Plessy v. Ferguson

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What did the Supreme Court's decision in the Plessy v. Ferguson court case illustrate about the relationship between black and white Southerners as well as racial problems outside the American South?

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The Plessy v. Ferguson (1896) decision reinforced the racial status quo in the South while largely impacting and legitimizing the practice of racial segregation.

Under Louisiana law, train cars were segregated by race. Homer Plessy, a black man in New Orleans, Louisiana, sat in a “whites only” train-car and refused to move to the “blacks only” train-car. (Plessy had one-eighth black ancestry.) Plessy was removed and arrested. Plessy appealed his conviction, and the case rose to the United States Supreme Court. The Supreme Court sided against Plessy, upholding the racial segregation laws in Louisiana and subsequently all racial segregations laws in the South. The Supreme Court upheld the “separate but equal” doctrine, which argued that states could segregate the races into separate facilities, as long as those accommodations were equal. Unfortunately, “black” facilities were hardly (if ever) equal to “white” facilities.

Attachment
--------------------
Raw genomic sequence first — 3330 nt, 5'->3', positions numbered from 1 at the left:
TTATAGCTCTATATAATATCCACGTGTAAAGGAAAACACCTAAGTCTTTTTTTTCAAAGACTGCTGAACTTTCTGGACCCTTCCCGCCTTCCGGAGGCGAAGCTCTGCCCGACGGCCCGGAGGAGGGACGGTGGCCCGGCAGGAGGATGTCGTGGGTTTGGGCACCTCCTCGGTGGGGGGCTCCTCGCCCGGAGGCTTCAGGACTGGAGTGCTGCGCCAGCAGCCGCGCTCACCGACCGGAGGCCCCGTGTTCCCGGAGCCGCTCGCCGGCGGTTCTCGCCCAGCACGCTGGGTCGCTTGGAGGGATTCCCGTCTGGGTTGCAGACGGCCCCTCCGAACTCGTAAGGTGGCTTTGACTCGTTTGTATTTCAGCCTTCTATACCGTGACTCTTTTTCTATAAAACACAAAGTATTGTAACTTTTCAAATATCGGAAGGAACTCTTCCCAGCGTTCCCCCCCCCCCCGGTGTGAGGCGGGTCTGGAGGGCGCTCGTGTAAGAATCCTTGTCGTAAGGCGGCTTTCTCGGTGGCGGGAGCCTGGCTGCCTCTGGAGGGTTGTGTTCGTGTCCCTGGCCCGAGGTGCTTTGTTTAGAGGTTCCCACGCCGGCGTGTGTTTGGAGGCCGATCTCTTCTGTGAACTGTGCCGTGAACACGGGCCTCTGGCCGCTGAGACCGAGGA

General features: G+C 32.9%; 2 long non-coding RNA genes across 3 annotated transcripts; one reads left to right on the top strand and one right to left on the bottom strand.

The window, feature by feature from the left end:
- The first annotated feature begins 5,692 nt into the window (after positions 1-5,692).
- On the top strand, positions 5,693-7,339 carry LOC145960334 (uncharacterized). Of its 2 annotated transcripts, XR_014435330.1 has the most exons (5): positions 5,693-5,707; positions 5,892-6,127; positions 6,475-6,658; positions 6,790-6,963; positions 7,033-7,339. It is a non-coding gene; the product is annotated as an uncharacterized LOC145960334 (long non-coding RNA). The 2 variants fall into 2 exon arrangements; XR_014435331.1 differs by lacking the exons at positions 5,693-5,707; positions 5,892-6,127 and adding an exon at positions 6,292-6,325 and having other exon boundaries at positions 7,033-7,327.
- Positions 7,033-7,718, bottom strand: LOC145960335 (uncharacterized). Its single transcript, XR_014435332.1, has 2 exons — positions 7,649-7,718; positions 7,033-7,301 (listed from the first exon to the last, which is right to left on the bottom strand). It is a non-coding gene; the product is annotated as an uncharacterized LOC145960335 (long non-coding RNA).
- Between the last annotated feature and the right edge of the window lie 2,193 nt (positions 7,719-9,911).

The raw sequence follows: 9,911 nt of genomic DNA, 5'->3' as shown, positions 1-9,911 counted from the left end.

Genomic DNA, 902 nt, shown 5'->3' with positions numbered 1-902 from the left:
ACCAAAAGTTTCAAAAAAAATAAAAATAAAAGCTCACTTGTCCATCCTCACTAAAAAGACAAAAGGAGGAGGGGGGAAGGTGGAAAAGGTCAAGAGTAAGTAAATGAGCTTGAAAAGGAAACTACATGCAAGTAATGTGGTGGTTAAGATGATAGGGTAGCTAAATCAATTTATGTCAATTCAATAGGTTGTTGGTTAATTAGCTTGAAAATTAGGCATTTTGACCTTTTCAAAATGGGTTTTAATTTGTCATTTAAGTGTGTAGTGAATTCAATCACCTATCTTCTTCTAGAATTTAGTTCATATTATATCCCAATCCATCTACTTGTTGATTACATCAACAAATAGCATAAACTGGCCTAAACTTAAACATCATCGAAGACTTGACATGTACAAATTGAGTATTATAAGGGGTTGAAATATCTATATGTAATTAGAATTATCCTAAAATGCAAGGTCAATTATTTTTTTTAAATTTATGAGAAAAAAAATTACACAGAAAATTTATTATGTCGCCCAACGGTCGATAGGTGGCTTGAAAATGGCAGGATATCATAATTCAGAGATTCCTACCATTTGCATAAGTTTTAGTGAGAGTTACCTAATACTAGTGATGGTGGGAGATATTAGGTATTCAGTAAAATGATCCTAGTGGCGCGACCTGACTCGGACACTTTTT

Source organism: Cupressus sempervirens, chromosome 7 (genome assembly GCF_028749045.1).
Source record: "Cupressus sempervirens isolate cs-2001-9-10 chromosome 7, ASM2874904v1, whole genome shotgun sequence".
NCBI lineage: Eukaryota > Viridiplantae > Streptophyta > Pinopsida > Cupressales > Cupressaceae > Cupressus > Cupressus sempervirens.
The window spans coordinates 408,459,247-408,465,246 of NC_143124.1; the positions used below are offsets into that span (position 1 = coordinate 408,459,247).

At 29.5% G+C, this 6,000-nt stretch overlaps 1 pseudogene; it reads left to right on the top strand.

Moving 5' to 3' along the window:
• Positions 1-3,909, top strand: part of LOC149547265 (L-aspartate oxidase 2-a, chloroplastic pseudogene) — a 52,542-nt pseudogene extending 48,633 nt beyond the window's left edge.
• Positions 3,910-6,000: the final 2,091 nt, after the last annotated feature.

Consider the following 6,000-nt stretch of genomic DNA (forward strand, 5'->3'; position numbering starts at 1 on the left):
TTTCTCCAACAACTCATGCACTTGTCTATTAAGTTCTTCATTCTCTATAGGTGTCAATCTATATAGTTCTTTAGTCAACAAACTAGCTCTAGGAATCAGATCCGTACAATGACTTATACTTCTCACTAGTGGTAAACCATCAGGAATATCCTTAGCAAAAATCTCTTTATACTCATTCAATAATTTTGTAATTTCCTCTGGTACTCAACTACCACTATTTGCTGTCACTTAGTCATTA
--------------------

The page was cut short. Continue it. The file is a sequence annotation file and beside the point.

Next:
The Plessy decision reinforced racial segregation across the American South. Many southern states began racially segregating facilities in the 1870s and 1880s, but the Plessy decision legitimized the segregation many southern states had put in place. As a result, many southern states segregated all public places, including buses, trains, hospitals, hotels, schools, movie theaters, and restaurants.

While racial segregation is most commonly associated with the South, many other states used the Plessy decision to segregate public places. The Plessy case allowed all areas of the country to segregate based on race. For example, the Supreme Court case that ended segregation in public schools (Brown v. Board of Education) originated in Kansas.

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